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How to Grow: Maples
Acer spp, culitvars and hybrids
Full sun, part sun
Bloom Period and Seasonal Color
Grown mostly for its stature and vibrant, yellow, orange, and red fall leaf colors
Mature Height x Spread
30 to 70 feet x 30 to 50 feet
native, fall color, drought tolerance, deer resistant
People travel from around the world to see the fall foliage colors of New England and the maple is one of the primary trees making this display so amazing. This native tree has many variations. I covered the smaller growing Japanese maple in a separate section. Here I’ll talk about the large maples that make great shade trees, add country charm to a residence and produce the highly desired fall foliage show. But maples aren’t just about the fall foliage. The seldom used, paperbark maple (A. griseum) has attractive exfoliating bark that gives the tree winter interest as well. Throughout New England, and especially where I live in Vermont, the sugar maple (A. saccharum) is famous for yielding sweet sap used to make maple syrup.
When, Where and How to Plant
Maples are generally hardy throughout New England, but some hybrids may vary in their hardiness. Purchase trees from a local nursery and plant from spring to early fall in well-drained, moist, fertile soil in a full to part sun location. Avoid alkaline soils since they can cause nutrient deficiencies. Sugar maples are not tolerant of salt spray, heat and air pollution. Silver maples (A. saccharinum) are tolerant of seasonal flooding. Space trees 30 to 50 feet apart.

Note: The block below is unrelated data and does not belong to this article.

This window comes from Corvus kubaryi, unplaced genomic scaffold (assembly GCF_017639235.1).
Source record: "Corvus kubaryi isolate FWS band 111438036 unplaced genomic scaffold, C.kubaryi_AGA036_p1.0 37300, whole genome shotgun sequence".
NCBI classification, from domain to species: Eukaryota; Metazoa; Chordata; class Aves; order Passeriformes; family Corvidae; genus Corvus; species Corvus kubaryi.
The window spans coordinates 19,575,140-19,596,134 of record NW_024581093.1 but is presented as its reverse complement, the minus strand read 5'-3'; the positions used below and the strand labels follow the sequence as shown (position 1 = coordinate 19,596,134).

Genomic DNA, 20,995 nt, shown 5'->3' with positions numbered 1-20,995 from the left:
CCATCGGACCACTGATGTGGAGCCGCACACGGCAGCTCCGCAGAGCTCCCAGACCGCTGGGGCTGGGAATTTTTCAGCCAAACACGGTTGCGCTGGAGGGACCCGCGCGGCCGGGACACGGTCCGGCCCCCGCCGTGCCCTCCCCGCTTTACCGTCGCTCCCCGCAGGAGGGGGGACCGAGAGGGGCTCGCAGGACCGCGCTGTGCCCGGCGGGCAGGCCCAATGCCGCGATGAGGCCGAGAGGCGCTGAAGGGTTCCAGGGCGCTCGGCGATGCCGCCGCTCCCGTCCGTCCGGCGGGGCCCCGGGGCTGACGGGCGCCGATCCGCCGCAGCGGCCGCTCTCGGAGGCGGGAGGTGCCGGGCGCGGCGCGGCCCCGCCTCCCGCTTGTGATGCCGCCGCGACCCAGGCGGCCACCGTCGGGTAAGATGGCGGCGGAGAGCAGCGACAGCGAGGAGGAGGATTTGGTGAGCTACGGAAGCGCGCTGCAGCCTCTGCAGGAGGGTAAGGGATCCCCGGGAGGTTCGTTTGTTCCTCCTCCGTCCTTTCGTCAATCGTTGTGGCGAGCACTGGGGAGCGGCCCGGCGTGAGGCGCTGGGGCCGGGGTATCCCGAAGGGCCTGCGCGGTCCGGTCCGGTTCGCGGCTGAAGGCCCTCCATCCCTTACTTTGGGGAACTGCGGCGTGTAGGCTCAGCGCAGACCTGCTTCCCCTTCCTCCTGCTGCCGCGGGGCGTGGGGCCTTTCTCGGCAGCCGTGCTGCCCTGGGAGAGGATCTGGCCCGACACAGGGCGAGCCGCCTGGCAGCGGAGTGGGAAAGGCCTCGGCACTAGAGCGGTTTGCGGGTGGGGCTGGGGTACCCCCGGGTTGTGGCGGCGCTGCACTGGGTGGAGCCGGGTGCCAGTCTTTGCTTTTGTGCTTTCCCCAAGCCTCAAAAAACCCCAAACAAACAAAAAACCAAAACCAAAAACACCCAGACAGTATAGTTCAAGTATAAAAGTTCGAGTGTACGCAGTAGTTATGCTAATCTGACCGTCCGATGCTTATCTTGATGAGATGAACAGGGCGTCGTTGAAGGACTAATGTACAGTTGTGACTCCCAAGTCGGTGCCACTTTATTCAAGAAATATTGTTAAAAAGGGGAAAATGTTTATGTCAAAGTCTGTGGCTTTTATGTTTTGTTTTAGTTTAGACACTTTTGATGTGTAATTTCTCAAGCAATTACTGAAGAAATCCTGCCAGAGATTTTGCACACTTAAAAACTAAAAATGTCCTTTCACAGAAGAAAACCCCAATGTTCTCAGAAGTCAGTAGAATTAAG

Keep young trees well watered. Once established, older trees are drought tolerant. When grown as a lawn tree, create a mulch ring around the tree to keep the soil evenly moist and protect the tree trunk from damage due to lawn mowers and string trimmers. Fertilize young trees in spring with a tree plant food. Older trees don’t need fertilization.
Regional Advice and Care
Maples require little care and pruning once established. Remove dead, diseased and broken limbs as needed. Silver maples have weak wood that often breaks in storms. Trees may get black tar spot blotches on their leaves during wet summers or leaf scorch during hot, dry conditions. Neither condition is a concern.
Companion Planting and Design
For shade trees, grow red maples (A. rubrum) and sugar maples. In wet areas near ponds or streams, select silver maples. But don’t plant silver maples near a sidewalk or driveway. Their shallow roots with buckle pavement. For a more ornamental tree, try the paperbark maple for its shorter stature (30 feet tall) and exfoliating cinnamon-brown bark. Avoid planting invasive maples, such as ‘Norway maple (A. platanoides) and amur maple (A. ginnala).
‘Armstrong’, ‘October Glory’ and ‘Red Sunset’ are some of the red maples with particularly good fall foliage color. ‘Green Mountain’ is a good sugar maple selection. ‘Cinnamon Flake’ is a newer paperbark maple hybrid that’s hardy to zone 5. ‘Silver Queen’ is a good silver maple selection. ‘Autumn Blaze’ is a new hybrid cross between a red and silver maple with fast growth rate, brilliant fall color and good drought tolerance.
Excerpted from my book, New England Getting Started Garden Guide.